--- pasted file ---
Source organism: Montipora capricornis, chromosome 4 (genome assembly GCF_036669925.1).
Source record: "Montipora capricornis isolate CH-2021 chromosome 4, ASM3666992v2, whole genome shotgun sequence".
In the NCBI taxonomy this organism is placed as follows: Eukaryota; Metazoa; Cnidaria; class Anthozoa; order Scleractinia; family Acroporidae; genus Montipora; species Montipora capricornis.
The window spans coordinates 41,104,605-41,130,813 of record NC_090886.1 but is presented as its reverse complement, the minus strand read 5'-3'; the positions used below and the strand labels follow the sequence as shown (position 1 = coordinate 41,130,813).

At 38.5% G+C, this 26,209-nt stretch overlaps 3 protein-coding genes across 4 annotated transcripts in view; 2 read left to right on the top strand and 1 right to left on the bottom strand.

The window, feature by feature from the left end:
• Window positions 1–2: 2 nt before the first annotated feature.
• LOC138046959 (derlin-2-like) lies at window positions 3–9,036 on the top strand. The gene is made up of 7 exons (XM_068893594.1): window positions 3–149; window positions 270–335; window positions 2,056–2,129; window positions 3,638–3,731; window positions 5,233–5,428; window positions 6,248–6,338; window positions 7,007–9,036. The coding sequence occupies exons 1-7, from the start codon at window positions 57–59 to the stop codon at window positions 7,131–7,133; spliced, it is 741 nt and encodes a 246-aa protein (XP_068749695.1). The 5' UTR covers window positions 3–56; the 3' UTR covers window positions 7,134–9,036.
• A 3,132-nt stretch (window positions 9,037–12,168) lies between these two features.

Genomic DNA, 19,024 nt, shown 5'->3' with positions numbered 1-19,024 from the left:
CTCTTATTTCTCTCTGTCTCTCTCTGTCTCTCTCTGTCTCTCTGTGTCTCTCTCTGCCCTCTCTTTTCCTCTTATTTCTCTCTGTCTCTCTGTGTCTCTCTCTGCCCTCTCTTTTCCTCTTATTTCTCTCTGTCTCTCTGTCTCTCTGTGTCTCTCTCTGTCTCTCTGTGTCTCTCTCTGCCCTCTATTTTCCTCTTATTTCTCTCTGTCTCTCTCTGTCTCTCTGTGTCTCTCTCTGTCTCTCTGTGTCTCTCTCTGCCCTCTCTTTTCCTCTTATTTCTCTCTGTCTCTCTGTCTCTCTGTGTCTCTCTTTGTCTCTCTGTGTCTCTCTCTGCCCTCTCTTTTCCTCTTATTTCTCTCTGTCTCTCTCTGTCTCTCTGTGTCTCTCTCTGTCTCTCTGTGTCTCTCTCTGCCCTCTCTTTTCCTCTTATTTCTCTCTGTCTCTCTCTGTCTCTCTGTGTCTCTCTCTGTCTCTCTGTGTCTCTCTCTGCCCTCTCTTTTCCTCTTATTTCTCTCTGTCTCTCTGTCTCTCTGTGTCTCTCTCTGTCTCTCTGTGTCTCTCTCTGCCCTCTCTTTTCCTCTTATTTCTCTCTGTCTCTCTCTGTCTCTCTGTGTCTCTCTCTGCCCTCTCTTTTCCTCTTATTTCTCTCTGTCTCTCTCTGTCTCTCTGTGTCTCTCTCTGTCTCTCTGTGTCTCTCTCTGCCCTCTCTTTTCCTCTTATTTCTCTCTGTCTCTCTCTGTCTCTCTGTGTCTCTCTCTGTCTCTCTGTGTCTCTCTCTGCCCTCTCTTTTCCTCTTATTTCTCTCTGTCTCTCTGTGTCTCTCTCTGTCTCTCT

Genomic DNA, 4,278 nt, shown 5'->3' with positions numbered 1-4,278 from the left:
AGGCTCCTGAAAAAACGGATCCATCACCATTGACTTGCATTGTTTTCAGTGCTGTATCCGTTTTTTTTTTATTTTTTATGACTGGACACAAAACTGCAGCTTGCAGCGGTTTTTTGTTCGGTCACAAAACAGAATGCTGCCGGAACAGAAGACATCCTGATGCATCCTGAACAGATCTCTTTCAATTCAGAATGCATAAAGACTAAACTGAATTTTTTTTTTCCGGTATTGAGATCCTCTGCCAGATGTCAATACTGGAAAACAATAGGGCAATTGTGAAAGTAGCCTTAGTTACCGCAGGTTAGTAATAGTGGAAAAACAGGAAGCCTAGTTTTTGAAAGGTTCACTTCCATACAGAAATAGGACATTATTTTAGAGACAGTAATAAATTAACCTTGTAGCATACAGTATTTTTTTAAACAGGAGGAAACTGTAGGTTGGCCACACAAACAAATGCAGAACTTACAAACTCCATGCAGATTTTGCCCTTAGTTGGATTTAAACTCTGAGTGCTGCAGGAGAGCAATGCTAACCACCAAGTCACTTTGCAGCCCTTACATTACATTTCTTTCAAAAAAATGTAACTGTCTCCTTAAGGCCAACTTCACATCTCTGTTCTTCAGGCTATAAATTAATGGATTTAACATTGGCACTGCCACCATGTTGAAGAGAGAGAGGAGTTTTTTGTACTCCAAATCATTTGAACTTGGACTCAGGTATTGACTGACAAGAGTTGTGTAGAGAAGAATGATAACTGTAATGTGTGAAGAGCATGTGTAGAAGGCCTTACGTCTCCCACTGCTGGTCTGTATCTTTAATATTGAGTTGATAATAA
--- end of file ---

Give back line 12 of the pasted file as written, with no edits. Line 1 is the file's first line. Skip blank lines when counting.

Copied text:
Genomic DNA, 4,278 nt, shown 5'->3' with positions numbered 1-4,278 from the left: